A Novel Attitude, Hawaiian Egret
Editors aren’t all insensitive grouches like this guy.

The word “novel” is an intriguing study. Under one definition, novel is new, original, intriguing. Under another, it’s a  long, imaginative story. A Novel Attitude is about both. 

As a professional editor, I’m used to advising colleagues and clients on all sorts of non-fiction writing projects: theses, dissertations, research papers, journal articles, news articles, press releases, resumes, brochures, magazine stories. I understand these projects not only because I’ve read hundreds of them over the years, but also because I’ve written many of them myself. I’ve viewed many of these types of submissions from the other side of the table, too. I know how reporters think, how recruiters think, how editors think because I’ve been in their shoes before. While I don’t particularly believe that kind of experience is necessary to do my job well, I do think it informs my position in dealing with clients.

As I turn to working with budding fiction writers, I often hear the same complaints that I heard in the non-fiction realm. We pesky editors just don’t understand their genius. Nonsense. It’s a question of priorities. When writing for publication, readers come first. End of story.

Since I do, however, recognize that successful fiction authors are expected to put themselves through a grueling amount of work in order to get that first published book, I’m not unsympathetic to the position new writers commonly share. In order to help them better, I’ve chosen to put myself through the same paces I’m asking of them, sharing updates along the way. It isn’t easy. Novel writing is work.

Are you up to the challenge?

A Novel Approach

After years in print journalism, academic editing, and corporate communications, I’m ready for a more creative outlet. I’m writing my first novel and brushing up on my mad procrastination talents.

Today, I’m a married exchange mom in the middle of nowhere interesting. My home is perpetually noisy, cluttered, and full of dog hair. To say it is the sort of blissful, dreamy writer’s retreat where one cozies up to a bay window with a cuppa and a notebook and scribbles all afternoon would be inaccurate most days. I live in the real world, where the phone is always ringing and people want dinner.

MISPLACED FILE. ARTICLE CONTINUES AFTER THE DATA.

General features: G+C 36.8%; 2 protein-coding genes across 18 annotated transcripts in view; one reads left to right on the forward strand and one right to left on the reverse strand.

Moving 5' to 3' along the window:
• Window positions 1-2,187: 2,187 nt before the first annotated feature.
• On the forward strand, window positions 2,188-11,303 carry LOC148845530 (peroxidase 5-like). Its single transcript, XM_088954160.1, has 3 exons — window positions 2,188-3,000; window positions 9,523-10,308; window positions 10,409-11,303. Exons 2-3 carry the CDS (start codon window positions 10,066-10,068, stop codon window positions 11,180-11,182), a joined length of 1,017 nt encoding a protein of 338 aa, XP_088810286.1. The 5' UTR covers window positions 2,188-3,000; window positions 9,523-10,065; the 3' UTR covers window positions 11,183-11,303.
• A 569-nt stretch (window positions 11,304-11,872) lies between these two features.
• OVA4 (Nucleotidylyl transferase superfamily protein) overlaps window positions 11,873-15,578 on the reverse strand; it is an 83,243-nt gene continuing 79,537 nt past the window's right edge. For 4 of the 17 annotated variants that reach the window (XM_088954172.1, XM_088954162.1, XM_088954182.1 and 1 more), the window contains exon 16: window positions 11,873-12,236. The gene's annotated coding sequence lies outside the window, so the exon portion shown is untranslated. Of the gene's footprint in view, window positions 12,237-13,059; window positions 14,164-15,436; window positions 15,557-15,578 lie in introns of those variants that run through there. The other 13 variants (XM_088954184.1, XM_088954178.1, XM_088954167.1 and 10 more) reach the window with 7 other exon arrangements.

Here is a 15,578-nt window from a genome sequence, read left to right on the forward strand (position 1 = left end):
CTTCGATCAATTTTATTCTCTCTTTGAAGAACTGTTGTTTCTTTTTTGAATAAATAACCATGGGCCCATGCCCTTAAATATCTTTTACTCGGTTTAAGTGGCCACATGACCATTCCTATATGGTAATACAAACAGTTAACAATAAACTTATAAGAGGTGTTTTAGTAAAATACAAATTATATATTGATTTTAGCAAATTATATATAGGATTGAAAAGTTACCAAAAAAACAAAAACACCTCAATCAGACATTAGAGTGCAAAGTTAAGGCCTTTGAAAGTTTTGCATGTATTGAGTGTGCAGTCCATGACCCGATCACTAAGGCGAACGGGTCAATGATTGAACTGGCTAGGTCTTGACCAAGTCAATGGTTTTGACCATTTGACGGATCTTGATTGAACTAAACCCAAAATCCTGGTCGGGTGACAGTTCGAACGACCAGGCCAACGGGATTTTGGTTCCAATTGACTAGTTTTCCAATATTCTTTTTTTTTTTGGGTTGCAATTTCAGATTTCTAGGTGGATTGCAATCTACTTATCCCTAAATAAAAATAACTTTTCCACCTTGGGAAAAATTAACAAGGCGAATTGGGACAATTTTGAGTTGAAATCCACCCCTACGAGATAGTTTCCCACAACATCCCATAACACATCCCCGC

Despite having more ideas than time, however, I’m determined to give fiction writing a real shot. I have at least four novels in various stages of progress–mostly terrible progress–at the moment. Let’s see if I can finish one of them.

Under one definition, novel is new, original, intriguing. Under another, it’s a  long, imaginative story. A Novel Attitude is about both. 

The Lowdown

I started as a general reporter in rural news, several months after I first wandered in to my hometown newspaper office, fresh from my personal fast-food hell, and asked for the job. After several years of learning the news business from the ground up, training as a press photographer, copy editor, and layout designer, I decided to go back to school and finish my print journalism degree.

Before finishing college, I began transitioning into home-based work, focusing on research and editorial assignments. I spent a year editing academic research and business documents for an international clientele. I took up managing the human resources and payroll office for my partner’s company.

My reporting work has garnered numerous state-level industry awards, including honors for best column writing, government reporting, in-depth investigative reporting, and freedom of information efforts. In addition to writing for rural news outlets, I have interned for New West and freelanced for The New York Times. I now hold a print journalism degree from The University of Montana School of Journalism. I am also trained in six style manuals–Associated Press, Chicago, MLA, APA, Turabian, and CSE–and have worked with other style guides, including Harvard, upon client request.

At present, I serve as president of my local adult literacy board. I have been an active member of the Editorial Freelancers Association for the past three years. I would love the chance to help you with your next writing project!